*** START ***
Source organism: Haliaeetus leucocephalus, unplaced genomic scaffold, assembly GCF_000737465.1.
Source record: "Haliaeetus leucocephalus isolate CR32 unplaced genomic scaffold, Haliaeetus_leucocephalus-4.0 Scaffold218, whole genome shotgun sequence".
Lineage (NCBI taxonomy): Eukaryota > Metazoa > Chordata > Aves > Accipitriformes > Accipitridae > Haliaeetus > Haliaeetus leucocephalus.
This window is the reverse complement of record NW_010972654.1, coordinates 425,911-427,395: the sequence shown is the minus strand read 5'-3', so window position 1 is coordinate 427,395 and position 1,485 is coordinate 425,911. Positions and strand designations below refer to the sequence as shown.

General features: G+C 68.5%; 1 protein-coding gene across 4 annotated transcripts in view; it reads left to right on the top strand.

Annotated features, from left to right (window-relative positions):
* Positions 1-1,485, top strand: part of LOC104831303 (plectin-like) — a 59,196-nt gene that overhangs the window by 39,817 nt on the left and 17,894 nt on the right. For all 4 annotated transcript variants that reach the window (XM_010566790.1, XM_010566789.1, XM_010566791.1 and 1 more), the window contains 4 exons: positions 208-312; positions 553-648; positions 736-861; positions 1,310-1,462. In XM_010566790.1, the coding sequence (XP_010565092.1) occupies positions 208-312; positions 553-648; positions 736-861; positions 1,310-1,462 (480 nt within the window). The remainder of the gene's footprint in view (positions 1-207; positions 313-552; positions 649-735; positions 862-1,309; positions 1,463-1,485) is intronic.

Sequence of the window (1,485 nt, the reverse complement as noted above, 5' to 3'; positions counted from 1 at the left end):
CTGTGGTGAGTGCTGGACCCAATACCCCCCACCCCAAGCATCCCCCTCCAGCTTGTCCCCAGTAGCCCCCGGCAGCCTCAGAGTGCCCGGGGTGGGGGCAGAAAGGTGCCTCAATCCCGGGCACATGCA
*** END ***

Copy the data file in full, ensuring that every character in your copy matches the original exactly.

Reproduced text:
Source organism: Haliaeetus leucocephalus, unplaced genomic scaffold, assembly GCF_000737465.1.
Source record: "Haliaeetus leucocephalus isolate CR32 unplaced genomic scaffold, Haliaeetus_leucocephalus-4.0 Scaffold218, whole genome shotgun sequence".
Lineage (NCBI taxonomy): Eukaryota > Metazoa > Chordata > Aves > Accipitriformes > Accipitridae > Haliaeetus > Haliaeetus leucocephalus.
This window is the reverse complement of record NW_010972654.1, coordinates 425,911-427,395: the sequence shown is the minus strand read 5'-3', so window position 1 is coordinate 427,395 and position 1,485 is coordinate 425,911. Positions and strand designations below refer to the sequence as shown.

General features: G+C 68.5%; 1 protein-coding gene across 4 annotated transcripts in view; it reads left to right on the top strand.

Annotated features, from left to right (window-relative positions):
* Positions 1-1,485, top strand: part of LOC104831303 (plectin-like) — a 59,196-nt gene that overhangs the window by 39,817 nt on the left and 17,894 nt on the right. For all 4 annotated transcript variants that reach the window (XM_010566790.1, XM_010566789.1, XM_010566791.1 and 1 more), the window contains 4 exons: positions 208-312; positions 553-648; positions 736-861; positions 1,310-1,462. In XM_010566790.1, the coding sequence (XP_010565092.1) occupies positions 208-312; positions 553-648; positions 736-861; positions 1,310-1,462 (480 nt within the window). The remainder of the gene's footprint in view (positions 1-207; positions 313-552; positions 649-735; positions 862-1,309; positions 1,463-1,485) is intronic.

Sequence of the window (1,485 nt, the reverse complement as noted above, 5' to 3'; positions counted from 1 at the left end):
CTGTGGTGAGTGCTGGACCCAATACCCCCCACCCCAAGCATCCCCCTCCAGCTTGTCCCCAGTAGCCCCCGGCAGCCTCAGAGTGCCCGGGGTGGGGGCAGAAAGGTGCCTCAATCCCGGGCACATGCA